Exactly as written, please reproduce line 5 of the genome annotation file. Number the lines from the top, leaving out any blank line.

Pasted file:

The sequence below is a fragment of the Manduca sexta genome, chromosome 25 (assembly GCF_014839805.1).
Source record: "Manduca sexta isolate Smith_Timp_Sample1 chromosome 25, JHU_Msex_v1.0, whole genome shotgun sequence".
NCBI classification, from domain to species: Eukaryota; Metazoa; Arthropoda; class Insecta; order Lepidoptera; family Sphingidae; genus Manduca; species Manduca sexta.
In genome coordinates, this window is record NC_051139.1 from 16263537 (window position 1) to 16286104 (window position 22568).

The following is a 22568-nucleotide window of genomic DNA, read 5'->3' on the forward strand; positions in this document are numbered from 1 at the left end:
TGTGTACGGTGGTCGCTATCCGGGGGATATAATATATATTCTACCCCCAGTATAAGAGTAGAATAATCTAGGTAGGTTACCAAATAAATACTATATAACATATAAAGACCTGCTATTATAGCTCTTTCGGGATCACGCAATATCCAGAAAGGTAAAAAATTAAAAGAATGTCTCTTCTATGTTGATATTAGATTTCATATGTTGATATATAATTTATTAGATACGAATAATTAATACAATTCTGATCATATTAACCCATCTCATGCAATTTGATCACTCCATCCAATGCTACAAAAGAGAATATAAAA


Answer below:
The following is a 22568-nucleotide window of genomic DNA, read 5'->3' on the forward strand; positions in this document are numbered from 1 at the left end: